U.S. Girls' Junior: Then is all grown up



Gabriella Then during the Round of 64 at the 63rd U. S. Girls' Junior Championship at Olympia Fields Country Club.

Gabriella Then during the Round of 64 at the 63rd U. S. Girls' Junior Championship at Olympia Fields Country Club.

Girls Rankings »

#NameYearStateRating
1Nicole Morales2014NY69.32
2Andrea Lee2016CA69.82
3Bethany Wu2015CA69.83
4Megan Khang2015MA70.01
5Lilia Vu2015CA70.53

OLYMPIA FIELDS, Ill. – Gabriella Then, 15, isn’t a little girl anymore. These days, she’s armed with new TaylorMade R-11 woods, and a new Ghost putter. She has a team of coaches shared by many an LPGA tour player and most of all, she has experience in her corner.

Casey Jones, Then’s longtime friend and caddie, also knows Then is growing up, though he remembers the old days fondly. Shortly after Then dispatched Lou Daniela Uy in the Round of 64 on Wednesday at the U.S. Girls’ Junior, Jones found a lawn chair and some shade on the veranda at Olympia Fields and told tales on a precocious 7-year-old Then.

Jones remembers Then approaching him on the practice tee at their home course in Rancho Cucamonga, Calif., Empire Lakes, and asking Jones to teach her the drill he was doing. That particular day, Jones, a 4-handicap, was working on moving the ball right to left.

“Her predominant shot now is a draw,” he says proudly.

Jones remembers another important moment in Then’s career, which happened at last year’s Girls’ Junior, where he also was on the bag. Matched against Victoria Tanco in the first round of match play, Then entered the 15th hole even with the Argentine powerhouse. She lost that hole when she repaired a spike mark on the green (breaching Rule 16-1c), then lost No. 16 to go 2 down. After fighting back to All Square, Then lost on the second extra hole – when she found herself with another spike mark in her line that caused her to miss a 6-footer for par.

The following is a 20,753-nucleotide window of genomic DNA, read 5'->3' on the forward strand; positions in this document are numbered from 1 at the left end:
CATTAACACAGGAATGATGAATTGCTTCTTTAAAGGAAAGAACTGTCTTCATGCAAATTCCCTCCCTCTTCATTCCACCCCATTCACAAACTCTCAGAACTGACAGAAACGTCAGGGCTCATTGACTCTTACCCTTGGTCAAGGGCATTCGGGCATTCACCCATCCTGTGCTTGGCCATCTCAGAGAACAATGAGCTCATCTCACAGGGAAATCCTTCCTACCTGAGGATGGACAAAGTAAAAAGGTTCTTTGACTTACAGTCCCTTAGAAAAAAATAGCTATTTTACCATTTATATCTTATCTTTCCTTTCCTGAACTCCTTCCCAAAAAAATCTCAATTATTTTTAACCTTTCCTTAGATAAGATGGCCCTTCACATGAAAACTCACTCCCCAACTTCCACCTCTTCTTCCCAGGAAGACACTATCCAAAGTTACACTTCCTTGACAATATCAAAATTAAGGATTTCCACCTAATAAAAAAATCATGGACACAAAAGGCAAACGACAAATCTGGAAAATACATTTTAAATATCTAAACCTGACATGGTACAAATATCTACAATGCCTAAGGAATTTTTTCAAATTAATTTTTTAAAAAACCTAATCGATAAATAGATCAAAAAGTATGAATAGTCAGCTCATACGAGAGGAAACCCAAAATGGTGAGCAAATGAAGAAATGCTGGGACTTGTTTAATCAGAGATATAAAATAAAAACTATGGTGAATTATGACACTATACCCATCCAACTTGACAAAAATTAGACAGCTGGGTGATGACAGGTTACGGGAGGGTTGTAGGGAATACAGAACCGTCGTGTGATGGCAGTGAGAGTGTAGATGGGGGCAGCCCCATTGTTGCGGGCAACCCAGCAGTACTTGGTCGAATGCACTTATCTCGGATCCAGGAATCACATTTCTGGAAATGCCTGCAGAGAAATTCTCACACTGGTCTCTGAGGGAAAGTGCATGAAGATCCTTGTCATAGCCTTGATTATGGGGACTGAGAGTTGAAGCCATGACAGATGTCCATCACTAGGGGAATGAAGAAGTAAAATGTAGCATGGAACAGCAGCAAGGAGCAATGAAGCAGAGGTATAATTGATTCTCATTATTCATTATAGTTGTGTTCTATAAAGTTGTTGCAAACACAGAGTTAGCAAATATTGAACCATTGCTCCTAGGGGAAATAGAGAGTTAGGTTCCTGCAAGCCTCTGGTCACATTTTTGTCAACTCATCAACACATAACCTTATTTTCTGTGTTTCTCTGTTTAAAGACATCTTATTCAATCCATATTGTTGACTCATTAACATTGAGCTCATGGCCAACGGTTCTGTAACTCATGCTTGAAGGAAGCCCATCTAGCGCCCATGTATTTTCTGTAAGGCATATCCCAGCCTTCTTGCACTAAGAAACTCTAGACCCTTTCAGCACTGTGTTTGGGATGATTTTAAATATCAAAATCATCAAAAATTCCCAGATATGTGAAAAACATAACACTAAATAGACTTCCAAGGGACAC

“(It was) the only time I’ve ever cried after a match,” Then said.

But Then is more mature now for that experience, and rattled off sound advice for match play success after escaping a hot first round in a quick 12 holes.

“You have to be tough from the start and you can’t let go of anything because everything, every hole counts, even down to the last second you can still save yourself,” she said.

Then has been trending of late, winning the Rolex Tournament of Champions in Sunriver Ore., on July 1, then flying to The Broadmoor in Colorado Springs, Colo., the very next week for her second career U.S. Women’s Open start. She missed the cut, but was happy to check the experience off her 2011 bucket list. She finds out in early August if she will make the Junior Solheim Cup team, another goal, and is gunning to be a first- or second-team Rolex Junior All-American, as awarded by the AJGA.

Then attributes much of her good play to her new TaylorMade weaponry. Her work with Ron Stockton has helped her focus more on the line of her putts, and she also has shortened her pre-shot routine.

“I feel like I’m hitting it more consistent and I’m not spraying it everywhere, so that helps,” she said.

Just last week Then added Glenn Daugherty to her list of coaches, who also works as a swing coach for Jiyai Shin. As for the future, Then has verbally committed to USC for the fall of 2013.

“She’s stronger, she has a really solid short game,” Jones said of the recent changes. “She’s really just more confident.”

Who said change is a bad thing?

Welcome to Golfweek.com's comments section.
Please review the posting guidlines here: Golfweek.com Community Guidelines.
All accounts must be verified using Disqus email verification